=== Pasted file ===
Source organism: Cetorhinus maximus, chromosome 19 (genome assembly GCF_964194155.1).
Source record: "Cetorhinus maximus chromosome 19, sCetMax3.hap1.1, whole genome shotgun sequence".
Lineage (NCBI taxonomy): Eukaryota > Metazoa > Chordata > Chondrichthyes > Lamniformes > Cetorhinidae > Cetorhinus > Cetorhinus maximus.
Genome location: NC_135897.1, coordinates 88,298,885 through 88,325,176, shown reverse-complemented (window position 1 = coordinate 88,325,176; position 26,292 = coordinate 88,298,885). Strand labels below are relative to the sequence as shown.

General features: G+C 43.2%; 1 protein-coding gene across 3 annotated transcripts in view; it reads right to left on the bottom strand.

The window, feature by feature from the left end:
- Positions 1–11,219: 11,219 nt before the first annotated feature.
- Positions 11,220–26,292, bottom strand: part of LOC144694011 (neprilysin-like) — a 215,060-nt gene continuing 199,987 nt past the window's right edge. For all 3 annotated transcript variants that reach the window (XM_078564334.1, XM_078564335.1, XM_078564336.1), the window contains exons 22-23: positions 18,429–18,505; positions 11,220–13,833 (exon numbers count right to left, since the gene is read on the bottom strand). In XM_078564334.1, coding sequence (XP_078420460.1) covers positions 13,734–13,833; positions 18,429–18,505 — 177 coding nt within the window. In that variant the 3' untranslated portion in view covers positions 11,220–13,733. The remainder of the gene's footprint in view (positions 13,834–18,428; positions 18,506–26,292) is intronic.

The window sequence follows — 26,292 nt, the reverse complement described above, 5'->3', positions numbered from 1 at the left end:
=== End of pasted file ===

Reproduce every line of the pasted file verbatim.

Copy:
Source organism: Cetorhinus maximus, chromosome 19 (genome assembly GCF_964194155.1).
Source record: "Cetorhinus maximus chromosome 19, sCetMax3.hap1.1, whole genome shotgun sequence".
Lineage (NCBI taxonomy): Eukaryota > Metazoa > Chordata > Chondrichthyes > Lamniformes > Cetorhinidae > Cetorhinus > Cetorhinus maximus.
Genome location: NC_135897.1, coordinates 88,298,885 through 88,325,176, shown reverse-complemented (window position 1 = coordinate 88,325,176; position 26,292 = coordinate 88,298,885). Strand labels below are relative to the sequence as shown.

General features: G+C 43.2%; 1 protein-coding gene across 3 annotated transcripts in view; it reads right to left on the bottom strand.

The window, feature by feature from the left end:
- Positions 1–11,219: 11,219 nt before the first annotated feature.
- Positions 11,220–26,292, bottom strand: part of LOC144694011 (neprilysin-like) — a 215,060-nt gene continuing 199,987 nt past the window's right edge. For all 3 annotated transcript variants that reach the window (XM_078564334.1, XM_078564335.1, XM_078564336.1), the window contains exons 22-23: positions 18,429–18,505; positions 11,220–13,833 (exon numbers count right to left, since the gene is read on the bottom strand). In XM_078564334.1, coding sequence (XP_078420460.1) covers positions 13,734–13,833; positions 18,429–18,505 — 177 coding nt within the window. In that variant the 3' untranslated portion in view covers positions 11,220–13,733. The remainder of the gene's footprint in view (positions 13,834–18,428; positions 18,506–26,292) is intronic.

The window sequence follows — 26,292 nt, the reverse complement described above, 5'->3', positions numbered from 1 at the left end: